can we beat the marmite thread

Page may contain affiliate links. Please see terms for details.
Champagne is released "ready to drink" and it tends to be only the top end, vintage stuff that benefits from being kept.

My own experience is that about 6 years is max for non-vintage. Also, as has been said, the loft is not a good place for wine.

Stick a couple of bottles out in the snow until lunchtime, then crack 'em open and see.
You may have 4 bottles of this:


Be very carefull with old single malt whisky, has to be disposed of at a specialist recycling facility which is erm, here. Free collection for large quantities.

Old single malt whisky is best disposed of by pouring it down the lavatory. :devil:

In order to protect the porcelain, it is best to pass the whisky through a filter first. :thumb:

I am sure that many forum members would be willing to offer their services as filters.....:D
One of the advantages that Champagne has compared to other wines when it comes to storage is that the cork is squeezed from 31mm to 17mm to ensure closure and prevent oxygen entry. Oxygen will have dissappeared from the Champagne during in bottle fermentation and the champagne is literally protected by the carbon dioxide in there to produce the bubbles, The easiest way to kill champagne is to keep it chilled then you only have 3 -4 years for non vintage and 5 - 7 years for vintage. There have been instances of bottles being opened of 35 - 40 years old and still being drinkable.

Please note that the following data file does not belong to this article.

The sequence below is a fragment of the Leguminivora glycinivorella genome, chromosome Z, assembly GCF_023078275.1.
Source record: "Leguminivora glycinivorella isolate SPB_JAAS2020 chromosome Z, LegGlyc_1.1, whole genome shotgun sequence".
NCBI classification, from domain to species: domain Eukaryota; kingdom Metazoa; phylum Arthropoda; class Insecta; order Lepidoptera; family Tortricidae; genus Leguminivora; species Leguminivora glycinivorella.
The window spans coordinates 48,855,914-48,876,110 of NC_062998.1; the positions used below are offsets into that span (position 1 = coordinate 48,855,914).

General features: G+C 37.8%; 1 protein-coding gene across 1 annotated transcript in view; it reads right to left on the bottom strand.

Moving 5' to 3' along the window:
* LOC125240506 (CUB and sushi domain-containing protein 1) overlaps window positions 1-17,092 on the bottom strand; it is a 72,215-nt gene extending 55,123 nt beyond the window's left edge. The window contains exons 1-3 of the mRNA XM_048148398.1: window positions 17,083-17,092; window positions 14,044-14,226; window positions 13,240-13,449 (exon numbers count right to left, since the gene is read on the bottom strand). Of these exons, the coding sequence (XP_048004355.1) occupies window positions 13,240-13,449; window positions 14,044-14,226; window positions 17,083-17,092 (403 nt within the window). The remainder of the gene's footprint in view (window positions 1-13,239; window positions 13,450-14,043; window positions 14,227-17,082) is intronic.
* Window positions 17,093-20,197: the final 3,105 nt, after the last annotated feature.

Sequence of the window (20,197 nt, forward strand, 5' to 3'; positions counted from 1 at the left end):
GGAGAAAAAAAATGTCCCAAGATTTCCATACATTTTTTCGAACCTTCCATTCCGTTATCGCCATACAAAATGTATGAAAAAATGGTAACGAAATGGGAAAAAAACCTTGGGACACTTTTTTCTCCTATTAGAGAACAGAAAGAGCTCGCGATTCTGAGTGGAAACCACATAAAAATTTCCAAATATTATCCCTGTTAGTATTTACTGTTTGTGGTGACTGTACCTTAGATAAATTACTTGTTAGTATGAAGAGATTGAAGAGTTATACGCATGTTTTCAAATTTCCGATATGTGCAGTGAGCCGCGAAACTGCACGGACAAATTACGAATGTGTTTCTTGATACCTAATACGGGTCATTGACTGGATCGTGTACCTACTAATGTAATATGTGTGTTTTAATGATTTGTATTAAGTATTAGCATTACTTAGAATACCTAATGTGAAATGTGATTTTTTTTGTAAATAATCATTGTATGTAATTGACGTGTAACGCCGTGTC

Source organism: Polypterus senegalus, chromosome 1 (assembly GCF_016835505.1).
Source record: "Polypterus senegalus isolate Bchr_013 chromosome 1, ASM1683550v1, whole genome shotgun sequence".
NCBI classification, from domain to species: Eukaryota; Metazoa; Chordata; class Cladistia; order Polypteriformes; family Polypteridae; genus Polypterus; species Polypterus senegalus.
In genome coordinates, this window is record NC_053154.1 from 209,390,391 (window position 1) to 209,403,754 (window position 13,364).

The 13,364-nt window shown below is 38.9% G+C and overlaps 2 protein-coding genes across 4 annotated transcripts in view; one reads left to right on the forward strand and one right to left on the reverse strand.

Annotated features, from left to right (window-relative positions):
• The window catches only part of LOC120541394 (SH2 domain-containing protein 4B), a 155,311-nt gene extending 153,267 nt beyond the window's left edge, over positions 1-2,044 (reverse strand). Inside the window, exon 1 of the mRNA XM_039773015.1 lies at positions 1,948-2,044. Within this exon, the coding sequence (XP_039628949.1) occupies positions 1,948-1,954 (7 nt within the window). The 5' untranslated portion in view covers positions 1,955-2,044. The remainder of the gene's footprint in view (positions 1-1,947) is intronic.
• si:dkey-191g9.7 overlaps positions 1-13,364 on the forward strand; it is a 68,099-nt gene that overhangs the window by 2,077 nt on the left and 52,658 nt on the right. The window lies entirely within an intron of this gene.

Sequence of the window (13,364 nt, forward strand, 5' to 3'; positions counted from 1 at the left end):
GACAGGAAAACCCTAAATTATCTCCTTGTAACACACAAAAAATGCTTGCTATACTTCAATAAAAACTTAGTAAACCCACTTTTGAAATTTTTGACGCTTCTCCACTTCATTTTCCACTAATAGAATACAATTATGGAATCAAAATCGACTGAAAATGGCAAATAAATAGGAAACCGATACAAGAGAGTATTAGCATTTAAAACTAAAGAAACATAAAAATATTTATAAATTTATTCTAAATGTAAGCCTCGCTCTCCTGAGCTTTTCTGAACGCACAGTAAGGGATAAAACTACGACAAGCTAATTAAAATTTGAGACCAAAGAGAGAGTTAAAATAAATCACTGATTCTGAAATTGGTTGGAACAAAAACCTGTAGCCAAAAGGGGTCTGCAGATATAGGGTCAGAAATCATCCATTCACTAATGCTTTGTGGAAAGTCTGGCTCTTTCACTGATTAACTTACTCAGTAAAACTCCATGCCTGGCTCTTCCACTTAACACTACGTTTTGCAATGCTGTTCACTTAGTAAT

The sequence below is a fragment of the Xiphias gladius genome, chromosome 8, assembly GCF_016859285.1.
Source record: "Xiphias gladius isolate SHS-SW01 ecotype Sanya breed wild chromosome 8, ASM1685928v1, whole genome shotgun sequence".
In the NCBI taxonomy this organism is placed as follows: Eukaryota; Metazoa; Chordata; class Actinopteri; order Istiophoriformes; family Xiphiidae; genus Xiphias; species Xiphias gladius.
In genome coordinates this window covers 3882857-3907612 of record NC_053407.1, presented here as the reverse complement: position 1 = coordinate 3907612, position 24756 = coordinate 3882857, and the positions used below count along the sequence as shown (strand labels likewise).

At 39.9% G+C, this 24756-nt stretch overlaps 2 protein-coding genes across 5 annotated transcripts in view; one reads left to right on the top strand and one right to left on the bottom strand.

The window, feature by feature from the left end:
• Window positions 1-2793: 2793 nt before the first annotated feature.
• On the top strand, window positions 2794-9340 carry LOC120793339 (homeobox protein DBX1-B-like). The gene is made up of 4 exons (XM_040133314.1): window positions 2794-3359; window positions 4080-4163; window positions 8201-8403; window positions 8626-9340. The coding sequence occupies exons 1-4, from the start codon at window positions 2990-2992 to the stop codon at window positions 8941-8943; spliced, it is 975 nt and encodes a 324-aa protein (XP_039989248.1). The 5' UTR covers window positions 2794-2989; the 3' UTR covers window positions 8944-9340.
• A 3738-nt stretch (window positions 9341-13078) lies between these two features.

Good luck :thumb:
There have been instances of bottles being opened of 35 - 40 years old and still being drinkable.

...and many more where the wine has been flat and lifeless.

The cork does not provide a gas-tight seal - most champagne is stored/matured with crown caps and the cork inserted after degorgement immediately prior to dispatch.

Ageing, in part, comes from oxidisation (it also eventually destroys the wine) as well as contact with yeast lees, etc.

So yes, 3-4 years for NV (but there will be little or no improvement in the wine) and 6-10 years for Vintage. But note that this is not after release from the maison, it's from creation. Conversations with winemakers at large and small houses have confirmed that 2 years would be about right for most champagnes released, especially NV.

Users who are viewing this thread

Top Bottom